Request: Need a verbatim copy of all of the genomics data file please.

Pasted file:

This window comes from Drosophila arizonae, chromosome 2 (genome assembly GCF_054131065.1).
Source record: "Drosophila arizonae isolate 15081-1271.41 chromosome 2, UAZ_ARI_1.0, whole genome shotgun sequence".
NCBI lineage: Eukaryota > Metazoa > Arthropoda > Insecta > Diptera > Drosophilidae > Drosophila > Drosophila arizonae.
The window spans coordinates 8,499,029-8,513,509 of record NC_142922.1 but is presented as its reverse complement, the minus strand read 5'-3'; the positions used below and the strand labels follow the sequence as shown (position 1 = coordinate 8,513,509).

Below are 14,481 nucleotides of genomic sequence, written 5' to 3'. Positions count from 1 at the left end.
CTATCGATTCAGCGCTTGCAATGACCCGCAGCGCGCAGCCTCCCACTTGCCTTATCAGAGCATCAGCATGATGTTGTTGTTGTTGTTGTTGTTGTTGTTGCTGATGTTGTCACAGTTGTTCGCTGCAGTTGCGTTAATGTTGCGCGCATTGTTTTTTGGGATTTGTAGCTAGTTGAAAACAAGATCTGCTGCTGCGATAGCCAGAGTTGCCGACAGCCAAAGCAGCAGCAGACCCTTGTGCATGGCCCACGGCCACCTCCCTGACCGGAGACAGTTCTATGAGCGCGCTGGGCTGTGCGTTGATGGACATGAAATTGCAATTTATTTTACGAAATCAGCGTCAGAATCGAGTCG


This window comes from Drosophila arizonae, chromosome 2 (genome assembly GCF_054131065.1).
Source record: "Drosophila arizonae isolate 15081-1271.41 chromosome 2, UAZ_ARI_1.0, whole genome shotgun sequence".
NCBI lineage: Eukaryota > Metazoa > Arthropoda > Insecta > Diptera > Drosophilidae > Drosophila > Drosophila arizonae.
The window spans coordinates 8,499,029-8,513,509 of record NC_142922.1 but is presented as its reverse complement, the minus strand read 5'-3'; the positions used below and the strand labels follow the sequence as shown (position 1 = coordinate 8,513,509).

Below are 14,481 nucleotides of genomic sequence, written 5' to 3'. Positions count from 1 at the left end.
CTATCGATTCAGCGCTTGCAATGACCCGCAGCGCGCAGCCTCCCACTTGCCTTATCAGAGCATCAGCATGATGTTGTTGTTGTTGTTGTTGTTGTTGTTGCTGATGTTGTCACAGTTGTTCGCTGCAGTTGCGTTAATGTTGCGCGCATTGTTTTTTGGGATTTGTAGCTAGTTGAAAACAAGATCTGCTGCTGCGATAGCCAGAGTTGCCGACAGCCAAAGCAGCAGCAGACCCTTGTGCATGGCCCACGGCCACCTCCCTGACCGGAGACAGTTCTATGAGCGCGCTGGGCTGTGCGTTGATGGACATGAAATTGCAATTTATTTTACGAAATCAGCGTCAGAATCGAGTCG